Ockham's Razor: 'We've crawled through rafters thick with ancient dust'
Charlotte Mooney, one of the three artistic directors of aerial theatre company Ockham's Razor, tells us more about the company's work and its forthcoming debut at Latitude
Over ten years we have performed in theatres, churches, big tops, railway stations, gardens, castles, cinemas, town squares, and many a side street of a small Belgian town. When we started the logistics involved in rigging metal rafts and frames, pulleys and ropes in a hundred different buildings was eye-watering. We've crawled through rafters thick with ancient dust, drilled into the walls of some of the grandest establishments and spent long hours staring glumly at galleries and speakers not on the building's plans.
Initially buildings were sites to be conquered. We would take the oddly dimensioned wooden beams, the pink walls and uneven floors and use dance floor, blacks and a truck full of rigging to painstakingly recreate our image: two bodies floating in the centre of a well lit void. Things went wrong. The time we realised we could not negotiate a low walkway through the middle of the stage and ended up doing the show outdoors, in the theatre car park. The time a glorious proscenium arch in a beautiful theatre meant that over a certain height the performer disappeared and the audience was treated to the view of a pair of dangling feet. But mostly we managed and as our touring became more successful we wisely invested in some aluminium truss so we could create our own support structure and place ourselves anywhere.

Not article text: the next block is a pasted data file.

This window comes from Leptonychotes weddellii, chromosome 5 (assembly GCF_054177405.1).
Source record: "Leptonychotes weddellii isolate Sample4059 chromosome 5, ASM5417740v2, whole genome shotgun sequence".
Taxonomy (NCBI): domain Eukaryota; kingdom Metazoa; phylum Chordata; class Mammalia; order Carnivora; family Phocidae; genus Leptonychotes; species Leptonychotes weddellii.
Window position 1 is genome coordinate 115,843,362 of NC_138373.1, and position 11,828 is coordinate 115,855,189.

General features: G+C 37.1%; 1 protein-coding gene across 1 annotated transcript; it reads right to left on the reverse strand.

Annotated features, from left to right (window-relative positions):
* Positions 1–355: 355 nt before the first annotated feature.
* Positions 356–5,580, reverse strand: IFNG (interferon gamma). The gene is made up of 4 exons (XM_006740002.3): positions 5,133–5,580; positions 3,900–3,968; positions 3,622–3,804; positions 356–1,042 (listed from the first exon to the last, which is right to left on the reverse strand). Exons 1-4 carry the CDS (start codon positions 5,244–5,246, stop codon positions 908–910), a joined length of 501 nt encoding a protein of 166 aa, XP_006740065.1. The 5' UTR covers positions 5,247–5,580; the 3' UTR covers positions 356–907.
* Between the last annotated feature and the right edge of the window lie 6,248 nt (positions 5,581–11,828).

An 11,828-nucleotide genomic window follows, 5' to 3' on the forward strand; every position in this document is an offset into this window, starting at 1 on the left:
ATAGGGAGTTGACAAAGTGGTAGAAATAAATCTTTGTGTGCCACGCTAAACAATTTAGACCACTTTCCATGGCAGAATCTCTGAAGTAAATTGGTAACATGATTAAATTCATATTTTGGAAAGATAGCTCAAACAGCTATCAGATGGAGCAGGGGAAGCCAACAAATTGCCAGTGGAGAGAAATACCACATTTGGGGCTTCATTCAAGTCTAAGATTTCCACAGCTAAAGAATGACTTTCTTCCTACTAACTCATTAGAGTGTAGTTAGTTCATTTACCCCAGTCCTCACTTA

This truss enabled us to perform outdoors. As we toured to towns and festivals we were able to play with our environment. Over the last few summers we have experienced the joy of seeing how a location can enhance the way a piece is read. Our show The Mill looks at labour, industry and the systems that hold us together. We create a system of treadmills powered by the performers which collapses and falls apart. The show looks at whether we can, or will, rebuild it.
Indoors we stripped out wings and backdrops so you could see the working parts of the theatre, the brick back walls, docks and wings, using the building as part of the set. Outdoors, we often had little control over our backdrop. In a German market town we were booked to perform in the shadow of an elaborate, pink palace. This turned out to be a perfect backdrop as we sweated and laboured under the cornices and turrets. In 2010 we performed it in Paternoster Square, literally at the gates of the London Stock Exchange.
Over time, adapting has become the most exciting part of touring. In our show Not Until We are Lost the action happens around the audience who are on the stage. We have incorporated the spirit of each building into each show, lighting the dedication plaques and memorials in drill halls and churches; leaving bare technician's graffiti, seeing how each place resonates with the material. Next we head out to Latitude, the first time at one of the great British music festivals. We're excited to see what we discover.
Ockham's Razor are performing 'Arc' at Latitude Festival, which takes place from 18-21 July at Henham Park in Southwold, Suffolk